Judge Tosses Lawsuit to Declare Xavier Becerra Ineligible; Appeal Expected


A California judge has dismissed a claim that Attorney General Xavier Becerra is ineligible for the office he hold.

On July 18, Sacramento Superior Court Judge Richard K. Sueyoshi, who in a tentative ruling the prior week dismissed the lawsuit prior to a July 13 hearing, stuck with his tentative decision and denied a writ filed by former Attorney General candidate Eric Early. The lawsuit stated that Becerra “does not and cannot meet the minimum eligibility requirements for the position of Attorney General.” Early failed to qualify for the general election after the June 5 primary.

Early’s “Petition for Writ of Mandate” sought to remove Becerra’s name from the ballot in California’s upcoming general election because Becerra was not an admitted, licensed attorney in the State of California for five uninterrupted years prior to being appointed by California Governor Jerry Brown.

California General Election Code 12503 says, “No person shall be eligible to the office of Attorney General unless he shall have been admitted to practice before the Supreme Court of the state for a period of at least five years immediately preceding his election or appointment to such office.” As of the November 6, 2018 general election, Becerra will have only been reactivated as a practicing attorney for a period of one year, ten months and five days, according to Early.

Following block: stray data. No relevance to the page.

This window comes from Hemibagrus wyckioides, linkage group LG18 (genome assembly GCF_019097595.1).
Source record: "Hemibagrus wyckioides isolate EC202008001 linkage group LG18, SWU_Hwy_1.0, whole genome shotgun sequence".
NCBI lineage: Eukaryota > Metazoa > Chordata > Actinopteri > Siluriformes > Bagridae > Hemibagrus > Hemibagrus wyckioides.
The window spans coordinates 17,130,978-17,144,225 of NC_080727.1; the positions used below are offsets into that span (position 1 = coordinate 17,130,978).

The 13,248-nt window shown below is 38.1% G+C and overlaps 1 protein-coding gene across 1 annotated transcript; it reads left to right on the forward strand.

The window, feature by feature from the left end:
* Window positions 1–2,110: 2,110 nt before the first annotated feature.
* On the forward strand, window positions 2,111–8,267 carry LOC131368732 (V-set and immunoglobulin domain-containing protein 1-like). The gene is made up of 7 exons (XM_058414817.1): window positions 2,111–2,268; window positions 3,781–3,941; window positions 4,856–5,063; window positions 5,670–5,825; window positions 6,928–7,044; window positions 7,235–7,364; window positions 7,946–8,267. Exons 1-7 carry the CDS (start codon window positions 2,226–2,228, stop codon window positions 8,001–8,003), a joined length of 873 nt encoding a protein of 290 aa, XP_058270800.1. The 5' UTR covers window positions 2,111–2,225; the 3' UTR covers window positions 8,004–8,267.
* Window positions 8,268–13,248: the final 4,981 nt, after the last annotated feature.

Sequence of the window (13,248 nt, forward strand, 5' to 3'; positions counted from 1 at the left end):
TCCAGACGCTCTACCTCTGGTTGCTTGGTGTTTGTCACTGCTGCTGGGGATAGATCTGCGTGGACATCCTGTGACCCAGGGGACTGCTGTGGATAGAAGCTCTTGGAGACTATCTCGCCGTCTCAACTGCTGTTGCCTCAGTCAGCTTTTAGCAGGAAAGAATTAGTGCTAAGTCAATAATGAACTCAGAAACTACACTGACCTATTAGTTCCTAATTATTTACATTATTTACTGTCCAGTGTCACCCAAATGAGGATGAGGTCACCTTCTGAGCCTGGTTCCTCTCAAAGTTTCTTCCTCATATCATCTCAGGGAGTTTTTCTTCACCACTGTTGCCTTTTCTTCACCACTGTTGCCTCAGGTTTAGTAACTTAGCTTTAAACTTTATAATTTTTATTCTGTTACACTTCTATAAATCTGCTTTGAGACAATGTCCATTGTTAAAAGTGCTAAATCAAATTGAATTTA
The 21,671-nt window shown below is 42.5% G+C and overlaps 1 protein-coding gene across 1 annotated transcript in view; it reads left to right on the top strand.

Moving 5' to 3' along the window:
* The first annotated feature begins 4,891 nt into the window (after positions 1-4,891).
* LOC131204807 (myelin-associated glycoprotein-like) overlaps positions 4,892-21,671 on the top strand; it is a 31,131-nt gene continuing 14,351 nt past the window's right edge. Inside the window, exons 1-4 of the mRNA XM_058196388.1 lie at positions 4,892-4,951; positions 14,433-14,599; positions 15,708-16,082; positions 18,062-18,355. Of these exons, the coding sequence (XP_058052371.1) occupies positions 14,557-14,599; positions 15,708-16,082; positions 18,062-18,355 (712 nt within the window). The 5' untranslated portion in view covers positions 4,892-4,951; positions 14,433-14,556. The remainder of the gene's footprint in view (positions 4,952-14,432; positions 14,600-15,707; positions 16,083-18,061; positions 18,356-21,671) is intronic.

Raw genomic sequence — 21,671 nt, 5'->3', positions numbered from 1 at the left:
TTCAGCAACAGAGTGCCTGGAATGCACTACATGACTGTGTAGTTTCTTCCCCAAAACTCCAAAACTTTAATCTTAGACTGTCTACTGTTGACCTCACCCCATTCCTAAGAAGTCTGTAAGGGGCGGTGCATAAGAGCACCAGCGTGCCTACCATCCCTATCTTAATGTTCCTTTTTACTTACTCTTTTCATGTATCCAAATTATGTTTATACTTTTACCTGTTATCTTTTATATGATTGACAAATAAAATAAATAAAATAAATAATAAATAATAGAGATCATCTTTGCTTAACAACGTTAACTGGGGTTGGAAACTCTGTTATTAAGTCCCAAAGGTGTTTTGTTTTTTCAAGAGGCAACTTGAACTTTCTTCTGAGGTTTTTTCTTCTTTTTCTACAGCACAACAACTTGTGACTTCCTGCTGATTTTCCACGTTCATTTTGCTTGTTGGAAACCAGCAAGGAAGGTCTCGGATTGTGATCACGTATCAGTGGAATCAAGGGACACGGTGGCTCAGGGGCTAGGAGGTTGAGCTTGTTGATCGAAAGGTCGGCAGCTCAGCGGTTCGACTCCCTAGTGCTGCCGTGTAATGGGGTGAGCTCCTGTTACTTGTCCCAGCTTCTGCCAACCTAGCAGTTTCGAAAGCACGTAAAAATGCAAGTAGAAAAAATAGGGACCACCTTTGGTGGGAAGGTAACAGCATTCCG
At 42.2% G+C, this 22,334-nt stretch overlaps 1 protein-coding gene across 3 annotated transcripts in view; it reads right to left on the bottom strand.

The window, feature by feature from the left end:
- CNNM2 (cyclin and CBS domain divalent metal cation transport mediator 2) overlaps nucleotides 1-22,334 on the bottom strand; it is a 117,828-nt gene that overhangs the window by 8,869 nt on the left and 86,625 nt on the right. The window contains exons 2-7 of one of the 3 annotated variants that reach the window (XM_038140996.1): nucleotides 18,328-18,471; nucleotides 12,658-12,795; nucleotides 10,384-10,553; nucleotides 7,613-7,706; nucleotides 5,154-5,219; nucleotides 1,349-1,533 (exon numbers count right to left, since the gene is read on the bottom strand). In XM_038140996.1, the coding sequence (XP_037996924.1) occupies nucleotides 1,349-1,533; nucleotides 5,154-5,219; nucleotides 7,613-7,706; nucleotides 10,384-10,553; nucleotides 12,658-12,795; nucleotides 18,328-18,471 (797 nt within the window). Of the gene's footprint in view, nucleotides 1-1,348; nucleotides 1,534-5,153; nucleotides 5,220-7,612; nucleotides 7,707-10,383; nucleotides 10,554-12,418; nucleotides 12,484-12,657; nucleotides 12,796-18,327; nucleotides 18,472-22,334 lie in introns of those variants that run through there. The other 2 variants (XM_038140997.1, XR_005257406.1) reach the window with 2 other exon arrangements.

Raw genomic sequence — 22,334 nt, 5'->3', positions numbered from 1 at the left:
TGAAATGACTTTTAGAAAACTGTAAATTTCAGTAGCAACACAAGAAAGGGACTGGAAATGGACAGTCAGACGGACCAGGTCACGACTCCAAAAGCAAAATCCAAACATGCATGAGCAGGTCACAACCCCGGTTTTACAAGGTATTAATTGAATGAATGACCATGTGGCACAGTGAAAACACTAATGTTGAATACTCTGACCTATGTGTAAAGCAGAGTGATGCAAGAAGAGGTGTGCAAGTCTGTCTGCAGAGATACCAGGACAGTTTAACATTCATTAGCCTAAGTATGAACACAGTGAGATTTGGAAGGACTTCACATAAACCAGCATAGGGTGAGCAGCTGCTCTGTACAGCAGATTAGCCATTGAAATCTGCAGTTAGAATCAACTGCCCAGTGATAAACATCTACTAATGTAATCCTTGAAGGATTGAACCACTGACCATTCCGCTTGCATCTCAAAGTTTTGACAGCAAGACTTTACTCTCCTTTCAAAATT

Becerra, a sitting member of Congress since 1993, was an “inactive” member of the California Bar for 26 years when Gov. Jerry Brown appointed him as California’s attorney general.  Becerra was appointed in January 2017 when then-California Attorney General Kamala Harris was elected to the U.S. Senate.

Judge Sueyoshi appeared read more into the statute by conflating “active status” in the California State Bar Association with “membership in the Bar,” which have two very different meanings — “inactive status” means the law license is suspended, voluntarily or involuntarily.

During the court hearing, Judge Sueyoshi talked of the “intent” of the statute. Plaintiff’s Attorney Brentford Ferreira argued that the statute is clear when it says, “admitted to the Supreme Court, ” and “admitted and licensed to practice law.”

The Judge’s ruling said state law “does not prohibit from serving as Attorney General a person who has voluntarily been placed on ‘inactive’ status with the State Bar at any point during the five-year period immediately preceding his or her election or appointment to the office.” Early and his attorneys said this is what he was trying to “read into” the state statute.

“Inactive with the State Bar Association means ‘suspended,” Ferreira said. Attorney “The words in the statute are unambiguously clear,” Ferreira reiterated: ‘admitted to practice before the Supreme Court of the state for a period of at least five years immediately preceding his election or appointment to such office.’”

After the Judge’s dismissal, Attorney Early said that he and his team are preparing to appeal. They want Becerra to be removed from the November ballot.


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